I believe we are in great danger of losing horsemanship as an "art" and it's becoming "just" a highly skilled craft. Here are some reasons I've come to this conclusion.
As an industry, we no longer talk about "soft hands". When I was a teenager, young riders were often made to ride with string for reins. If you pulled on the horse, the string broke. (This not only taught soft hands, it also taught you to ride with a secure seat.) Today, many horses are so intimidated by the bit that this exercise would be difficult but riders must be taught to "feel" the horse's mouth. A lack of "feel" is why many people don't understand when to release and when to ask for more contact.
Also, we are breeding the best performance horses ever (!) yet, people are more and more dependent on supplements and legal drugs to improve their performance. The catalogues today are full of calming and quieting supplements so riders are not encouraged to help their horse get through challenges by improving their own horsemanship. Why? Because every horse must conform to a mold. Horses are losing their individuality. What a shame!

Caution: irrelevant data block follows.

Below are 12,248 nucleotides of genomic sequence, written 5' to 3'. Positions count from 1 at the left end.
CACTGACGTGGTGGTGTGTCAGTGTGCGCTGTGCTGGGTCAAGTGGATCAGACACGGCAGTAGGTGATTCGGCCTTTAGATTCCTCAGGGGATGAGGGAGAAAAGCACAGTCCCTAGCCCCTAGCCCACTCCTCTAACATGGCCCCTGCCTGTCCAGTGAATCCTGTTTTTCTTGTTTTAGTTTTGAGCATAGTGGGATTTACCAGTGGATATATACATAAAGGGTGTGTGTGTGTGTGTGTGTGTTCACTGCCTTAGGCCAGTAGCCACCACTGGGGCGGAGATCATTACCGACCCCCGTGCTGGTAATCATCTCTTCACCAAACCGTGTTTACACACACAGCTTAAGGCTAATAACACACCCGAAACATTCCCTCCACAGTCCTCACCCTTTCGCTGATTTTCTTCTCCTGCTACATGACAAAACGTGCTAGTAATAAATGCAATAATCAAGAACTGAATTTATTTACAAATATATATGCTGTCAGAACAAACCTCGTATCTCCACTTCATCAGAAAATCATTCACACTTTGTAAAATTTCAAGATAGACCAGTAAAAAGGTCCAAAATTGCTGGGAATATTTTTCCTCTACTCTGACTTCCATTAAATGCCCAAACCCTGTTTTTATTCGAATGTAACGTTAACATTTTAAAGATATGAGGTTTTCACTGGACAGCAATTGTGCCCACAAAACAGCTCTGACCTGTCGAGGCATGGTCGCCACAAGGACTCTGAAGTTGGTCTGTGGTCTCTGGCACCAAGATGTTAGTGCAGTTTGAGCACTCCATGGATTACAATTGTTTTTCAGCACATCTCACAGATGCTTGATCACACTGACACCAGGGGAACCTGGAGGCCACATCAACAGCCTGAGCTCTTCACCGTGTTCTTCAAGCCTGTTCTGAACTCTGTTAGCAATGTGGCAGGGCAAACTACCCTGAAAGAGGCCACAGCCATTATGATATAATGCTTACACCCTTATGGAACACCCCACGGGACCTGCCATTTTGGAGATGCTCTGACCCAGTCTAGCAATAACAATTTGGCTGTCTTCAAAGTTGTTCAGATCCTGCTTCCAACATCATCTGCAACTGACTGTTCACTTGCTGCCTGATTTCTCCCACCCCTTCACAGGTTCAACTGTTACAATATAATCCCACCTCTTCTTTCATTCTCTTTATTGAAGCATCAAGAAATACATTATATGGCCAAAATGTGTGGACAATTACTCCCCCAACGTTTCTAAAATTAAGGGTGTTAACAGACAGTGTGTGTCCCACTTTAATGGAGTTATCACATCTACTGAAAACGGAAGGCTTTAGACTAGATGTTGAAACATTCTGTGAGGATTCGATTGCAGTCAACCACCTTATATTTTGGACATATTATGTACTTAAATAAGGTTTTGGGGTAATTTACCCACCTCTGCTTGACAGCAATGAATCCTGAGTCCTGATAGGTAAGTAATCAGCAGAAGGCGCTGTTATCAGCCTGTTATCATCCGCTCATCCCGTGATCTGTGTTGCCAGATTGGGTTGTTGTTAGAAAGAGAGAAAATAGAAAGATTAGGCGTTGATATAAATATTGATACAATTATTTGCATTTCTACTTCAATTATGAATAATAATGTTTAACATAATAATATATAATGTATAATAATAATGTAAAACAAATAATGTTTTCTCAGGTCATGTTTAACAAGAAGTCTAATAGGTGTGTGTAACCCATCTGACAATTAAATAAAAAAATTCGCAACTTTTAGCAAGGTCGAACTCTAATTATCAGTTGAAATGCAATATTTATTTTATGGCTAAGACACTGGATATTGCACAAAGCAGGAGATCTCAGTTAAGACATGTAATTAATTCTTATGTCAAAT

Maybe I've just been around too long but all that seems to be "gold" is not the real thing. I want to make horsemen out of my riders, not mechanics. I think it's imperative that trainers help riders and their horses perform on and off the rail, with their horses going soft and truly in the bridle. It's a big goal and a tough one. Especially since often I take training horses that have problems with the bridle. A recent example is Joanne Salisbury's horse Ex. He's a very talented horse but came to me afraid of the bridle because he'd been overbitted and undereducated. He is not always perfect now but he can perform comfortably and confidently in the bridle. It's work like this that makes me proud to carry on the art of horsemanship! See you next week. JD